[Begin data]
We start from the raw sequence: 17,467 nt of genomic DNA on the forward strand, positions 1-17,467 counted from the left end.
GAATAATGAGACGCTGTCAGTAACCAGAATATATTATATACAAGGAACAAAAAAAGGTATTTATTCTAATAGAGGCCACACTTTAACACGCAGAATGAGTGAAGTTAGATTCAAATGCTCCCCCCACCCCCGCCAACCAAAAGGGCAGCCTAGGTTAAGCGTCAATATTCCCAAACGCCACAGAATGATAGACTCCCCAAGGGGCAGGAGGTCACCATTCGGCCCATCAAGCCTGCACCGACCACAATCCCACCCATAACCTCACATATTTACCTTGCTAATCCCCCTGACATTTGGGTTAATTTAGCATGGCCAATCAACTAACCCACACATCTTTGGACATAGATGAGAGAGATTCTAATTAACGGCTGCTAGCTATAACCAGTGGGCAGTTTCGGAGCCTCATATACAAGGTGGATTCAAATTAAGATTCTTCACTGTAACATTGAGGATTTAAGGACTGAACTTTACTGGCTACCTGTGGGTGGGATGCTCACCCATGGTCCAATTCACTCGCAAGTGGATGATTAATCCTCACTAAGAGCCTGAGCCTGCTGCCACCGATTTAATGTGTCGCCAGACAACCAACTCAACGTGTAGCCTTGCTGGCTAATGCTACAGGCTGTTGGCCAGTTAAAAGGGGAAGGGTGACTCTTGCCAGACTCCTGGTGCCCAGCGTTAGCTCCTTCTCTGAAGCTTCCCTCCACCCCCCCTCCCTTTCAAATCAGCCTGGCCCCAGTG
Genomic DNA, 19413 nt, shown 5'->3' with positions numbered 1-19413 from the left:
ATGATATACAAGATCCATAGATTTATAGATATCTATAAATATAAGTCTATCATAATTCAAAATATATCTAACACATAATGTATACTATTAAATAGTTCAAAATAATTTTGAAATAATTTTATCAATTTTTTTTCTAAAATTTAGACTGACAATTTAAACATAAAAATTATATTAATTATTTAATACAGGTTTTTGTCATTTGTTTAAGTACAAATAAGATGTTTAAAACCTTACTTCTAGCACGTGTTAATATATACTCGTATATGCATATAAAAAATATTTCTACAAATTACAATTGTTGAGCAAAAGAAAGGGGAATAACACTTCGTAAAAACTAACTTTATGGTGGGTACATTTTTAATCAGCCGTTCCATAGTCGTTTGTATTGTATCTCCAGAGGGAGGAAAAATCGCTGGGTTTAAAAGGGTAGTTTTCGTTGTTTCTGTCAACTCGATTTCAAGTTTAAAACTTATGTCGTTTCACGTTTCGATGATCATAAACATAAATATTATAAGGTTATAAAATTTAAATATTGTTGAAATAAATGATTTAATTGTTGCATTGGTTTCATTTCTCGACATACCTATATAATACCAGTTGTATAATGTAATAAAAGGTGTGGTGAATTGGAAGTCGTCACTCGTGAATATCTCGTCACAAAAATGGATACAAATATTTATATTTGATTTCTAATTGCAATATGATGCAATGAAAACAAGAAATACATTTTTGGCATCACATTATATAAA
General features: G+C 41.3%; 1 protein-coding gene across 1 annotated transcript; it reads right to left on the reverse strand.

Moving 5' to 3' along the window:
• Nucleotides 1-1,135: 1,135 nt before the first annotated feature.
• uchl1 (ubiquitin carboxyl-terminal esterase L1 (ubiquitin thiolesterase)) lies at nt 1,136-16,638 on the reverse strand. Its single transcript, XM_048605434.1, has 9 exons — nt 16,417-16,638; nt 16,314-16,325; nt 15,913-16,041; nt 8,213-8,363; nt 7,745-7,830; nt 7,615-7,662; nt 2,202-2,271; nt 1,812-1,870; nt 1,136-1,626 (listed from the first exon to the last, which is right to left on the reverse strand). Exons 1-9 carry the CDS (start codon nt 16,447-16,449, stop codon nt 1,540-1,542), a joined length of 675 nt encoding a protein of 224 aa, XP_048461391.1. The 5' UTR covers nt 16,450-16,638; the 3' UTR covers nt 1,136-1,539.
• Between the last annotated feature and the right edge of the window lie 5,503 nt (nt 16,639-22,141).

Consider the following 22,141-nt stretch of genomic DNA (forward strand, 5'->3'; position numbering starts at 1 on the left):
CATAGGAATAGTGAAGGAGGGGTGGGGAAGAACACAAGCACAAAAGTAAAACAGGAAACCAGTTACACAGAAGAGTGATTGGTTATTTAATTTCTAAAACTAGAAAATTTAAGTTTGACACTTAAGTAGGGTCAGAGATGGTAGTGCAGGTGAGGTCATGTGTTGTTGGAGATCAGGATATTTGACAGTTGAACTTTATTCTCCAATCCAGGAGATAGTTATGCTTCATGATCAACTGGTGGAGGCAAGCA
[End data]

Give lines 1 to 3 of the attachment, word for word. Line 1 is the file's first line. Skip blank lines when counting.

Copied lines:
We start from the raw sequence: 17,467 nt of genomic DNA on the forward strand, positions 1-17,467 counted from the left end.
GAATAATGAGACGCTGTCAGTAACCAGAATATATTATATACAAGGAACAAAAAAAGGTATTTATTCTAATAGAGGCCACACTTTAACACGCAGAATGAGTGAAGTTAGATTCAAATGCTCCCCCCACCCCCGCCAACCAAAAGGGCAGCCTAGGTTAAGCGTCAATATTCCCAAACGCCACAGAATGATAGACTCCCCAAGGGGCAGGAGGTCACCATTCGGCCCATCAAGCCTGCACCGACCACAATCCCACCCATAACCTCACATATTTACCTTGCTAATCCCCCTGACATTTGGGTTAATTTAGCATGGCCAATCAACTAACCCACACATCTTTGGACATAGATGAGAGAGATTCTAATTAACGGCTGCTAGCTATAACCAGTGGGCAGTTTCGGAGCCTCATATACAAGGTGGATTCAAATTAAGATTCTTCACTGTAACATTGAGGATTTAAGGACTGAACTTTACTGGCTACCTGTGGGTGGGATGCTCACCCATGGTCCAATTCACTCGCAAGTGGATGATTAATCCTCACTAAGAGCCTGAGCCTGCTGCCACCGATTTAATGTGTCGCCAGACAACCAACTCAACGTGTAGCCTTGCTGGCTAATGCTACAGGCTGTTGGCCAGTTAAAAGGGGAAGGGTGACTCTTGCCAGACTCCTGGTGCCCAGCGTTAGCTCCTTCTCTGAAGCTTCCCTCCACCCCCCCTCCCTTTCAAATCAGCCTGGCCCCAGTG
Genomic DNA, 19413 nt, shown 5'->3' with positions numbered 1-19413 from the left: